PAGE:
Ubiquitin, human recombinant

Catalog number: SBB-UP0013,10 mg

Ubiquitin is a small (8.5 kDa) regulatory protein that has been found in almost all tissues of eukaryotic organisms. The addition of ubiquitin to a substrate protein is called ubiquitination or ubiquitylation. Ubiquitination can affect proteins in many ways: it can signal for their degradation via the proteasome, alter their cellular location, affect their activity, and promote or prevent protein interactions. [1][2][3][4][5]

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Ubiquitin is a 76 amino acid post-translational modifier expressed throughout all tissues in eukaryotic organisms. The many roles of ubiquitin modification include proteasomal degradation, signal transduction, inflammatory response, and DNA damage repair. Ubiquitin modification occurs through a pyramidal cascade of an E1 activating enzyme, E2 conjugating enzymes, and an E3 ubiquitin ligases. This enzymatic cascade results in modification of a ɜ-amine of a lysine reside on a substrate protein. Substrates may either be mono or poly-ubiquitinated by M1, K6, 11, 27, 29, 33, 48 or 63 linkages. Removal of ubiquitin from a substrate protein occurs via deconjugating enzymes, of which there are nearly 100 known enzymes with various linkage specificities. This product consists of a full-length human, mature ubiquitin polypeptide (amino acids 1-76), expressed in E.coli. Typical working concentrations range from 250 to 750 µM.

For Research Use Only, Not For Use In Humans.


Product Overview
Quantity: 10 mg
Molecular Weight: 8.6 kDa
Purity: >99% by SDS-PAGE
Substrate Properties: Typical working concentrations range from 250 to 750 µM.
Storage Buffer: 50 mM HEPES pH 7.5
Storage Store at −80°C after product arrival. Avoid multiple freeze / thaws. It is recommended to make multiple aliquots after the first thaw.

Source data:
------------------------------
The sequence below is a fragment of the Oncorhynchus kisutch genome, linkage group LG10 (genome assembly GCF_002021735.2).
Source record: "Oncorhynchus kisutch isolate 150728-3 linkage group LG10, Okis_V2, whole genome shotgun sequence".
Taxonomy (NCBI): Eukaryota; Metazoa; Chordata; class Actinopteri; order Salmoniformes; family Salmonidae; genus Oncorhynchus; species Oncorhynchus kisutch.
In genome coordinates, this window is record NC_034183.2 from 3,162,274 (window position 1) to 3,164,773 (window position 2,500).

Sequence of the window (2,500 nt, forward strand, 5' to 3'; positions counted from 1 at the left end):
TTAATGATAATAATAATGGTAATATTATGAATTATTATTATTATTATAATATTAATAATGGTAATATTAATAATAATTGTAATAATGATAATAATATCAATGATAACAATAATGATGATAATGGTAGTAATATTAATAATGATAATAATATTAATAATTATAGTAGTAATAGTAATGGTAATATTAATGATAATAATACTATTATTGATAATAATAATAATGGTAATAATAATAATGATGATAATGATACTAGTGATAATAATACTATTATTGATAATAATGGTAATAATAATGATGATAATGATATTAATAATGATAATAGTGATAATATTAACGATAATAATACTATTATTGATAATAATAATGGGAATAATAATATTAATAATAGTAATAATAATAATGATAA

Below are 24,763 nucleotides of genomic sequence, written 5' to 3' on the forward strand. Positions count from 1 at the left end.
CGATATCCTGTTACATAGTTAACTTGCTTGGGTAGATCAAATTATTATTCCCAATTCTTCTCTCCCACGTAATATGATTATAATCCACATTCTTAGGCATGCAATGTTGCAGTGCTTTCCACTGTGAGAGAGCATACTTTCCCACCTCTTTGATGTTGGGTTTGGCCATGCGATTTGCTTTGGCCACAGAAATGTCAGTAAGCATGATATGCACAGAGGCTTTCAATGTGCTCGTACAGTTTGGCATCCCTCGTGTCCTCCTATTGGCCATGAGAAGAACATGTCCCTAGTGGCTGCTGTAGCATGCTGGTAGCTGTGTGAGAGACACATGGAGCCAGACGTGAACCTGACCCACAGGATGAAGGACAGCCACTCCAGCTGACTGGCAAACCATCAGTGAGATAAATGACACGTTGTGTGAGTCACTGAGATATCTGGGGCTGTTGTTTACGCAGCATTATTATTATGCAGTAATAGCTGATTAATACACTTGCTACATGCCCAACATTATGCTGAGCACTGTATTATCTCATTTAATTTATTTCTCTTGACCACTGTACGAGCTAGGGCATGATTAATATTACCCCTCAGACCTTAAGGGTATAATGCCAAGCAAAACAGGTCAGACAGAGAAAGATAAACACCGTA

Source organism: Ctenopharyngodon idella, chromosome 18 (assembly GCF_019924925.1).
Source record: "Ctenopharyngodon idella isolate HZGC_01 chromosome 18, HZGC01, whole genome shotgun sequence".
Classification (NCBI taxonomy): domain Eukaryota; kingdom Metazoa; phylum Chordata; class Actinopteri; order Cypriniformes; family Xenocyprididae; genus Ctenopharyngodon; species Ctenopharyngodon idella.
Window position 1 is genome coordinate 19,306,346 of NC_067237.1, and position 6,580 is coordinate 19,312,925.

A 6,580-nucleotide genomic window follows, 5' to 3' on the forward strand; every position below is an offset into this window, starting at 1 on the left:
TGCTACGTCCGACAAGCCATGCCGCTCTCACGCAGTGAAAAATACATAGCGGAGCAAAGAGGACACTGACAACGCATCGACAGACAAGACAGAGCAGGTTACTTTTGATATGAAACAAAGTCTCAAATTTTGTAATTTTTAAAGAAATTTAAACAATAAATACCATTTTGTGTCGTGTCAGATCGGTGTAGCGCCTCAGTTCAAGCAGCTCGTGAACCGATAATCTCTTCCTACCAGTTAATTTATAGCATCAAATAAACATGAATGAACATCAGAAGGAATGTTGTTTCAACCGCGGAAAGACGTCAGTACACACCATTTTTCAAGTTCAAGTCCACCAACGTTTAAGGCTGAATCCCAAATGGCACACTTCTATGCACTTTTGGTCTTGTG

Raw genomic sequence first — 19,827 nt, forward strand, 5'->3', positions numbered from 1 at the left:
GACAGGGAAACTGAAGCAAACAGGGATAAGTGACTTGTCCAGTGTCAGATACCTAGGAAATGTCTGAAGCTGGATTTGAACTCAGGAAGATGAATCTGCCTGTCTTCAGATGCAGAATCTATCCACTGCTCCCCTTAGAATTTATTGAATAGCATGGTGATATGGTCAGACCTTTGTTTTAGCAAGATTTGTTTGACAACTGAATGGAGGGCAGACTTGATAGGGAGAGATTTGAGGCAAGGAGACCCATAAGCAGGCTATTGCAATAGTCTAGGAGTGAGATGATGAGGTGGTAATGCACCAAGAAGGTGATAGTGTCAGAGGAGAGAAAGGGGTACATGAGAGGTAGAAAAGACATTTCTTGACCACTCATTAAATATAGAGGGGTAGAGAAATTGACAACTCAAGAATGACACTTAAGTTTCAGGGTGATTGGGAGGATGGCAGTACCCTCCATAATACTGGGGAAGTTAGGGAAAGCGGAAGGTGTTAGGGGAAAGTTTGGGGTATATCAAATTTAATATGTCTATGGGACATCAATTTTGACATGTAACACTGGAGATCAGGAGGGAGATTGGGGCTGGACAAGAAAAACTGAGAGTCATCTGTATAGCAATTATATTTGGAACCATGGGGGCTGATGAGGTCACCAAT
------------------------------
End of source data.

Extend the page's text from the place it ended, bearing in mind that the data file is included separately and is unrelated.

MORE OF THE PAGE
Figures & Data

Ubiquitin, human recombinant

Figure 1. Ubiquitin, SDS-PAGE From left to right, increasing amounts of ubiquitin loaded onto a 16% SDS-PAGE gel, stained with coomassie blue.

Citations & References

1) Glickman MH, Ciechanover A (Apr 2002). "The ubiquitin-proteasome proteolytic pathway: destruction for the sake of construction". Physiological Reviews. 82 (2): 373–428.doi:10.1152/physrev.00027.2001. PMID 11917093.

2) Mukhopadhyay D, Riezman H (Jan 2007). "Proteasome-independent functions of ubiquitin in endocytosis and signaling".Science. 315 (5809): 201–5. doi:10.1126/science.1127085.PMID 17218518.

3) Schnell JD, Hicke L (Sep 2003). "Non-traditional functions of ubiquitin and ubiquitin-binding proteins". The Journal of Biological Chemistry. 278 (38): 35857–60. doi:10.1074/jbc.R300018200.PMID 12860974.

4) Huang F., Kirkpatrick D., Jiang X., Gygi S.P., Sorkin A. “Differential regulation of EGF receptor internalization and degradation by multiubiquitination within the kinase domain.” Mol. Cell 21:737-748(2006)

5) Komander D. “The emerging complexity of protein ubiquitination.”Biochem. Soc. Trans. 37:937-953(2009)